Member states of the African Union pledged at the 2001 Abuja summit to commit at least 15% of national budgets to healthcare but 6 years later have largely failed to do so. This failure amongst others has resulted in the annual loss of an estimated 8 million African lives to preventable, treatable and manageable diseases and health conditions. In other words Africa has lost a staggering estimated 40 million lives since 2001 due to a failure to develop, implement and fund comprehensive Public Health policies alone. African governments are not yet all working collectively or quickly enough to analyse and resolve the long term big picture and real scale of Africa’s health catastrophe. Many appear to be relying mainly on international efforts from wealthy philanthropists, donor countries and facilities such as the Global Fund to resolve Africa’s accumulated Public Health problems. Some are also still focusing on only some specific diseases without long-term perspectives to ensure that Public Health is comprehensively promoted to resolve what are essentially interlinked symptoms of one problem – the lack of a comprehensive long term Public Health policy and planning across Africa.
After a decade of high growth, a new narrative of optimism has taken hold about Africa and its economic prospects. Despite this, there is a broad
consensus that progress in human development has been limited given the volume of wealth created. There is growing concern that the high levels of
income inequality in sub-Saharan Africa are holding back progress. This report investigates the issue of income inequality in eight sub-Saharan African countries (Ghana, Kenya, Malawi, Nigeria, Sierra Leone, South Africa, Zambia and Zimbabwe). While there is growing public recognition that inequality is the issue for our time - both globally and in sub-Saharan Africa – there is little definitive analysis of income inequality trends on the continent. This report seeks to contribute in this area, looking at whether income inequality is, in fact, rising and in what context this is occurring. In particular, this report seeks to locate an analysis of tax systems in sub-Saharan Africa in the context of these economic inequalities, given the primary importance of national tax systems in redistributing wealth. A central contention of this report is that rising income inequality is going hand in hand with – and is ultimately caused by – the current growth model, illicit financial flows and the the inability of governments to tax the proceeds of growth, because a large part of sub-Saharan Africa’s income and wealth has escaped offshore. This report also finds many shortcomings in direct taxation in the countries studied. The personal income tax (PIT) systems lack equity as the bulk of the burden is on employees. The self-employed rarely pay tax. The visible lack of equity erodes citizens’ trust in the system. While the report notes some signs of progress, such as some mineral taxation reforms, there is also a clear gap between rhetoric and reality. There is national and international consensus that it is urgent to address issues such as tax incentives, extractives taxation, the taxation of HNWI, tax evasion and illicit financial flows. However, countries are struggling to introduce new direct taxes and to enforce tax compliance against companies and elites. Support to make such transformational changes is reported to be inadequate.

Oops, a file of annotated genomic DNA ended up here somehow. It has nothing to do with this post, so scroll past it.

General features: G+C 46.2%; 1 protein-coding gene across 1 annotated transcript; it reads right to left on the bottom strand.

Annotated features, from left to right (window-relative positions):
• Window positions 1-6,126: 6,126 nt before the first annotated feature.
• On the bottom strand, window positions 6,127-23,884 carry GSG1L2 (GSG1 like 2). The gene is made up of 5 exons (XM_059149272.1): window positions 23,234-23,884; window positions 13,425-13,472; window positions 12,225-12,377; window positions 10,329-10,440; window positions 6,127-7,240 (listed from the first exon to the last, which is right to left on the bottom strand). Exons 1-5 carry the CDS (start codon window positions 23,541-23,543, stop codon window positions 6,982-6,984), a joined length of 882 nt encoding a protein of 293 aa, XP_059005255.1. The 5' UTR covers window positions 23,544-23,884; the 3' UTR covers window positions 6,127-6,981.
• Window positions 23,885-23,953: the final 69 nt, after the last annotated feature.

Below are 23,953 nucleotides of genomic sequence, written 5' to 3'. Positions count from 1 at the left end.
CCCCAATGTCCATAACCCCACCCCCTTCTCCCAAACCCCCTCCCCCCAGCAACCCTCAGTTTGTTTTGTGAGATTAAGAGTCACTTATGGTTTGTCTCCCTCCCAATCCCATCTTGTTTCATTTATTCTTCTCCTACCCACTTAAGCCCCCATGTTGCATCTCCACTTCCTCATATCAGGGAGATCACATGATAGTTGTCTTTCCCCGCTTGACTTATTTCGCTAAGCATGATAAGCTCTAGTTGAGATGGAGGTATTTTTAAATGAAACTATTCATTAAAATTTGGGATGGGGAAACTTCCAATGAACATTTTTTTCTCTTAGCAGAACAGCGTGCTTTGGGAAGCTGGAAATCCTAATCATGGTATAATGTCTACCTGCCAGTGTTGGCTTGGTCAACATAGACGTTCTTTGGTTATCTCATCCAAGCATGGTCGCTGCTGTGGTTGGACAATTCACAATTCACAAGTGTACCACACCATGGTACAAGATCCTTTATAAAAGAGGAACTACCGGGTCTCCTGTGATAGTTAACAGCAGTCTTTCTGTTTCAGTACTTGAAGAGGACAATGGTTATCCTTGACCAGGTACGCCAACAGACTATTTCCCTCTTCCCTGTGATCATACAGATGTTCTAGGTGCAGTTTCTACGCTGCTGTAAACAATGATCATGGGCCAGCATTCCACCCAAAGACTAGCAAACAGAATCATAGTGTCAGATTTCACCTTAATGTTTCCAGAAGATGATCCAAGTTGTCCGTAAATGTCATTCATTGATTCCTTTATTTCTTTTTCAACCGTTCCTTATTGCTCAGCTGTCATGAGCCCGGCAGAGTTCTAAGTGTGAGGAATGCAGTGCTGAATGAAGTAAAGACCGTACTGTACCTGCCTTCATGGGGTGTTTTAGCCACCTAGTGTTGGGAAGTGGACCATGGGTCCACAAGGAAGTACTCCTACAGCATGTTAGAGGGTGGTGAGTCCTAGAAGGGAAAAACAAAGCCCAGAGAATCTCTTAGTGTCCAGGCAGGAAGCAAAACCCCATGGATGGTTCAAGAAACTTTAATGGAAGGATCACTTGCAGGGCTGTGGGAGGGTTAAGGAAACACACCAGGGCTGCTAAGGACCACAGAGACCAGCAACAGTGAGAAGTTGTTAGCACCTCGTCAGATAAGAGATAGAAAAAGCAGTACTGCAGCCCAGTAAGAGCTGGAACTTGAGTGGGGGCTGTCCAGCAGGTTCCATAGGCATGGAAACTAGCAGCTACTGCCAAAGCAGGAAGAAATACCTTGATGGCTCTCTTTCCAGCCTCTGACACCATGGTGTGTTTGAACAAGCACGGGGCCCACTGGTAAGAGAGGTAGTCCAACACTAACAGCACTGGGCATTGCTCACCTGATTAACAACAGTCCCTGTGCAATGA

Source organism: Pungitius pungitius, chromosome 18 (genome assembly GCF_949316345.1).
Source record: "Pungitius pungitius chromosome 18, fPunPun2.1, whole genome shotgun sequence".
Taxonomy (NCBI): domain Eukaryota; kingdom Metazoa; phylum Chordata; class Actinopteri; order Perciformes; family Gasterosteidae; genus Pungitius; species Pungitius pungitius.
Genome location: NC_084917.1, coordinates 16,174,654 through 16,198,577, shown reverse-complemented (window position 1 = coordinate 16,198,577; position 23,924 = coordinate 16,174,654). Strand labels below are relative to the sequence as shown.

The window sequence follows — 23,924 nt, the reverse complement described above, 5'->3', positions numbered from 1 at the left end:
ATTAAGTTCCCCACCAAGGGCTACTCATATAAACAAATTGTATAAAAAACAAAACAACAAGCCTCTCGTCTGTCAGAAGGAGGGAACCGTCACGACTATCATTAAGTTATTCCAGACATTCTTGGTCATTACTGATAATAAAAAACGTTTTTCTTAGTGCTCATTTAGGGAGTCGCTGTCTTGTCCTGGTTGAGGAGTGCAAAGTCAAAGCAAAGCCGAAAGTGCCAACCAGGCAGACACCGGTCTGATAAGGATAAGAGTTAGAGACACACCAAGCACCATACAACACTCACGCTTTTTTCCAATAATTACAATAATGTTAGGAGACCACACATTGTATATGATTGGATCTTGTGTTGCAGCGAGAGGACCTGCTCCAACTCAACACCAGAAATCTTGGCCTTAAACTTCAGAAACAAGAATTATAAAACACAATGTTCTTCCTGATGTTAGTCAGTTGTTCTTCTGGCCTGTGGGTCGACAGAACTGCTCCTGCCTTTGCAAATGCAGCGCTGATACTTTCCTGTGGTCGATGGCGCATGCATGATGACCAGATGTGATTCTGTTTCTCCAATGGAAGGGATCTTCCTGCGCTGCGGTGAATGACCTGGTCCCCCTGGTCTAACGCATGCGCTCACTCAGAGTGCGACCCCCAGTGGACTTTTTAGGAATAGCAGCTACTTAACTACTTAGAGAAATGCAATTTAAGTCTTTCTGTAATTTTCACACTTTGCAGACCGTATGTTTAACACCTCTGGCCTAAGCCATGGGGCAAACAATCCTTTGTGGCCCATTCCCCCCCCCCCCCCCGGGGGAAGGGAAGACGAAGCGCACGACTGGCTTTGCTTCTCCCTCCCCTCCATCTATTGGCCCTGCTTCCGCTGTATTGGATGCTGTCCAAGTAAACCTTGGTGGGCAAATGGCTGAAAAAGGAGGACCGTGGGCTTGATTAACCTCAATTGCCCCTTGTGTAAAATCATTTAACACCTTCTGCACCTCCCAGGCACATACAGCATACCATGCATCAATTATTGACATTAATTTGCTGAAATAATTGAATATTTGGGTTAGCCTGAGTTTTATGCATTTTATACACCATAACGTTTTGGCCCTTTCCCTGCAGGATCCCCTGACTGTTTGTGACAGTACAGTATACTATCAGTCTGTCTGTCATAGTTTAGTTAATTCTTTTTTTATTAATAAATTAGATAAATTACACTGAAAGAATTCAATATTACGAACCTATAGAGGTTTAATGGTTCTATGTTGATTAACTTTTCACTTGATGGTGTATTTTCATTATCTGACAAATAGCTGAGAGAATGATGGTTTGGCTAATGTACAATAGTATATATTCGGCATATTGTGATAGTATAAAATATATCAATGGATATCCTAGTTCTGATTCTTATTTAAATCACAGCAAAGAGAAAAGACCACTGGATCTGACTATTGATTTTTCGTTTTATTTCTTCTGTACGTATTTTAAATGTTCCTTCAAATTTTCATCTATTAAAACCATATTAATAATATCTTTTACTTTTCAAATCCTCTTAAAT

An HIV/AIDS vaccine offers the best hope of controlling the pandemic in Africa, leading scientists have said at the opening of a two-day meeting of the African AIDS Vaccine Programme (AAVP) in Cape Town, South Africa. HIV/AIDS was a "nightmare" for Africa but the development of a vaccine for the continent was a "dream worth dreaming", Jose Esparaza, coordinator of the World Health Organisation (WHO)/UNAIDS HIV Vaccine Initiative, told about 200 delegates attending the meeting. Two-thirds of all people living with HIV are in Africa, yet African vaccine research received only 1.6 percent of the US $2.5 billion spent on HIV research annually, he said.
HIV/AIDS is an enormous development crisis and debt repayment represents a remarkable obstacle to the fight against it. HIV/AIDS claims more than one million lives each year in heavily indebted countries. Half of the countries receiving debt relief under the Enhanced Heavily Indebted Countries Initiative are still spending 15 per cent or more of government revenue on debt repayment. This paper, produced by Oxfam, highlights that repayments to creditors by these countries are diverting resources needed to find a solution to this terrible pandemic. Debt repayment is taking precedence over human needs. In order to convert debt transfers into public investments in health, a radical reform of the Enhanced Heavily Indebted Poor Countries (HIPC) Initiative is required so that these countries can spend more on public health than on debt and so that debt relief can be seen as a strategy for creating more resources.
Unless there is a coordinated international response to the HIV/AIDS crisis there will be 45 million new infections by 2010, says a report in the latest Population Bulletin. The report says that even as HIV/AIDS continues its rapid spread most countries still lack the will, the commitment, and the resources to create effective HIV/AIDS programs. "It seems inconceivable that an infectious disease could so quickly reverse gains in health and development of the past five decades in less developed countries, but it is happening. It is even more astounding that the world has been so slow to react to the threat," the report states.